• Well, you can count on me to stay at the same Tassie B&Bs I’ve always stayed at (as long as they’re still operating, that is).


      • You must let me know when you are next here. I can shout you coffee and cake at my favourite book store, Fullers. 🐧🐧🐧


  2. Wow. Thanks for the eye-opener.


  3. Sounds like a must-read. Thanks for highlighting the importance of affordable transport for the disabled. With a non-verbal, autistic adult son, transport that is both affordable and safe is essential. The thought of being forced into using something like Uber – well, that’s just unthinkable.


    • Hello Karen, I think the thing is that many people may not realise the consequences of the choices they make. Of course we’ve all had bad experiences in taxis and I understand the temptation to choose something cheaper, but at the end of the day we need to stick together as communities to make sure that everyone’s needs are met.


  4. When Uber arrived in Perth the government just rolled over and let it happen – partly I think because the labour intensive inspectorates that used to control health and safety etc have all been dismantled and so even if the government attempted to regulate ride sharing they would have no way of enforcing it. It will take us more than a generation to get back to liveable mixed economies, but the tide is turning (I hope!).


    • I think it takes a global response, and yes, we are starting to see that with tentative united steps towards making these large unaccountable companies pay some tax…


  5. It’s interesting that Uber – which we didn’t use for a long time because of concerns and have only used a few times – has resulted in the taxi industry lifting its game. Taxis now – in many jurisdictions anyhow – offer tracking software so you can see where your taxi is and when it is arriving. Taxis for so long offered pretty poor service, so I can understand why people, particularly younger ones wanting to go out drinking or young women wanting to get home safely (though safety has always been one of my Uber concerns) took up Uber with a vengeance. We used Uber a few times when we were holidaying in the USA, and it offers flexible employment for people who need it – we met single parent students working hard to make ends meet, and older people needing to top up they generally poor retirement accounts. Uber has been a godsend for them. However, with the improved service offered by taxis, and my preference for what I feel is the extra security taxis offer, we will continue to prefer taxis. Also Uber is not necessarily much cheaper – at least not in places where it is more regulated.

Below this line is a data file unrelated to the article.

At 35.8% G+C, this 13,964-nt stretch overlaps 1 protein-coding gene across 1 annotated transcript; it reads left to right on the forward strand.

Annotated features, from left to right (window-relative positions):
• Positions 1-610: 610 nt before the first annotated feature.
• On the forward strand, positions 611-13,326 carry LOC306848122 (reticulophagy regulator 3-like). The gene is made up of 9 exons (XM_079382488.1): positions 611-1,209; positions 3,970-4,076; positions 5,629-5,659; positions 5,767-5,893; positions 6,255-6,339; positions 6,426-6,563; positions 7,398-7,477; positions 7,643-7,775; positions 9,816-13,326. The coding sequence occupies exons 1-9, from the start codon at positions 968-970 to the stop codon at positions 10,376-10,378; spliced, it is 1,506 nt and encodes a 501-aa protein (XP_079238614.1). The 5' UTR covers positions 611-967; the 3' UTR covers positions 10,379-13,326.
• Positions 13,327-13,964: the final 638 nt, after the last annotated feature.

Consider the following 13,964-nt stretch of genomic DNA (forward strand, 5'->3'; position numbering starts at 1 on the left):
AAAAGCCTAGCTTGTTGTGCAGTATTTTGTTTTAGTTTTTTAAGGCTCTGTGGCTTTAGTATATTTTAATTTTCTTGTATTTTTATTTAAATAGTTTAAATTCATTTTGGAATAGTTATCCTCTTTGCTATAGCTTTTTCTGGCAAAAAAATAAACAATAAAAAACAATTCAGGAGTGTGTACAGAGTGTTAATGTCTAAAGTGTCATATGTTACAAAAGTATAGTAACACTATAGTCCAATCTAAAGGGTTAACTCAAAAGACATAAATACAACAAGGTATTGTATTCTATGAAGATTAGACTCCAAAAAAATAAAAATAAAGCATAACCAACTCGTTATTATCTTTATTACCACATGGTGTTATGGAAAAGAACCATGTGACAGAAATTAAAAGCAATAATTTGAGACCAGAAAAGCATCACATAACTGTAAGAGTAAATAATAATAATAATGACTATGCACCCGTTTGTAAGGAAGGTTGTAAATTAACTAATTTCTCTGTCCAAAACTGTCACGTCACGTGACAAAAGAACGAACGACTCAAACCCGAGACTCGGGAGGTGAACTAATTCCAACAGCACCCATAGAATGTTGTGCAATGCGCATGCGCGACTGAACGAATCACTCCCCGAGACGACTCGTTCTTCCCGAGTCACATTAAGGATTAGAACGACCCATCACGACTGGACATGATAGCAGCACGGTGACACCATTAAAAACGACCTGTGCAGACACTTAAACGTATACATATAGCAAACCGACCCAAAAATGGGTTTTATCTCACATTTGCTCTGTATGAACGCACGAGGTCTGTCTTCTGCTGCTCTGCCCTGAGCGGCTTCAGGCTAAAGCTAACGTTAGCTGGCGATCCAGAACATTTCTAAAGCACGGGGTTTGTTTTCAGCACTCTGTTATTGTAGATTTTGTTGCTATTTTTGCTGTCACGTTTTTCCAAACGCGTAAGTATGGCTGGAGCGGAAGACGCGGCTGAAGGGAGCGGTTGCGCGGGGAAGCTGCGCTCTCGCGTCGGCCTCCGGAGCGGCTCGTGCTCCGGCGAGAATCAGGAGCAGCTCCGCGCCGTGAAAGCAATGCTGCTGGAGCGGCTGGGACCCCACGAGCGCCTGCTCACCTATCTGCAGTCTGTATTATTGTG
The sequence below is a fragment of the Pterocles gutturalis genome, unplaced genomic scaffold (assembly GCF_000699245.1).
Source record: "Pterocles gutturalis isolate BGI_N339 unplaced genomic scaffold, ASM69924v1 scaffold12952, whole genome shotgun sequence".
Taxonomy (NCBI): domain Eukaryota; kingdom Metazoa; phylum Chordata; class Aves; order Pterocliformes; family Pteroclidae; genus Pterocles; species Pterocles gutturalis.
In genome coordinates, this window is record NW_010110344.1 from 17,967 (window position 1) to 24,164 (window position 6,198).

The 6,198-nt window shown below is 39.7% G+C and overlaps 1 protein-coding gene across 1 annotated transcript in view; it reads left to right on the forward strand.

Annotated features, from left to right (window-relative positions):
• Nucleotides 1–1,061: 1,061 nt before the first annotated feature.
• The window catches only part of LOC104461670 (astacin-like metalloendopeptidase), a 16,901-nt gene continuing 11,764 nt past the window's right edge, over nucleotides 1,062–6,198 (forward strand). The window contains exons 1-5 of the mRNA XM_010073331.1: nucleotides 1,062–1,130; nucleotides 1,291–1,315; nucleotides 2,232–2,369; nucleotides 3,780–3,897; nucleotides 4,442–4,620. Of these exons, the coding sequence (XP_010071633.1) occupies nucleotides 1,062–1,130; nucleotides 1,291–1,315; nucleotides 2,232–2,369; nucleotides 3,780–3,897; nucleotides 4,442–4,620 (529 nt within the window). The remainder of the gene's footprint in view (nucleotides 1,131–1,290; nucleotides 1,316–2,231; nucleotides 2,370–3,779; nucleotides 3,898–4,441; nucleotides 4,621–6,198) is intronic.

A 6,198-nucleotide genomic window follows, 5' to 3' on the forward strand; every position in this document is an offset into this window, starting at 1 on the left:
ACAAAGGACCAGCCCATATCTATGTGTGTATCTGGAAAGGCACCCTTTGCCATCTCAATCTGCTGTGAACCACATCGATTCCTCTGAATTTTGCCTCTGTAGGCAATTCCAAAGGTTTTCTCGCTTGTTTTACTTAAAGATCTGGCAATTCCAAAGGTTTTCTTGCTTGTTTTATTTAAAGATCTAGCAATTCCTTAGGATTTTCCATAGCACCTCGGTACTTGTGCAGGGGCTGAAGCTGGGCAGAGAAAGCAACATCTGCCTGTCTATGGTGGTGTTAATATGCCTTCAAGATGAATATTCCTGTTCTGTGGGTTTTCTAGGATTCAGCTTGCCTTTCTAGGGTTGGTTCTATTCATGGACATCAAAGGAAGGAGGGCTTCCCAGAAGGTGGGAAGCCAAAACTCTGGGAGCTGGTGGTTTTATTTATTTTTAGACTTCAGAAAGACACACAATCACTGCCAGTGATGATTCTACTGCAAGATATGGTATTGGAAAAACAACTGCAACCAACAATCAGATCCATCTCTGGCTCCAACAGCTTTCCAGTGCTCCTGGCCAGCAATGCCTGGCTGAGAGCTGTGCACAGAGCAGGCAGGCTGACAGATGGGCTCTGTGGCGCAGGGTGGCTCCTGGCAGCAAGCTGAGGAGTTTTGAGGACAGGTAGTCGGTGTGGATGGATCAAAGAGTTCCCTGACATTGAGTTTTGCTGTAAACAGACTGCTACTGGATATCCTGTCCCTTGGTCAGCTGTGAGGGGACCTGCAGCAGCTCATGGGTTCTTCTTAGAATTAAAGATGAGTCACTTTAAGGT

AirBnB is an interesting one. Again we have used it – for longer term stays. Good hotels can be expensive and not particularly conducive to stays of 5-10 days, and those small B&Bs can be in out of the way places when you are visiting a city. Motels can be uninviting, and again not particularly wonderful for longer stays, though we’ve done it. AirBnBs offer the comfort of a bit more space, the ability to cook your own meals (which we rarely do, I admit, besides breakfast) and, most importantly, laundry facilities. This is a BIG issue (for me anyhow). It’s so nice not having to hunt down a laundromat! BUT I’ve been watching the articles over the last year or so, and seeing the impacts the business is having. It’s gone from what started as a friendly sharing economy to being big business disrupting residential communities and housing availability – and I’m concerned about the direction it’s taking. For our first Melbourne trips to visit the kid/s we used a motel, then we tried AirBnBs (including one owned by a friend – their Melbourne pad offered as AirBnB when they aren’t there), and most recently, commercial suites (like Mantra) which are often well located and priced OK in comparison with AirBnBs. (We are vaguely considering buying our own Melbourne pad, with two children now ensconced there, but have decided we won’t run it as an AirBnB!)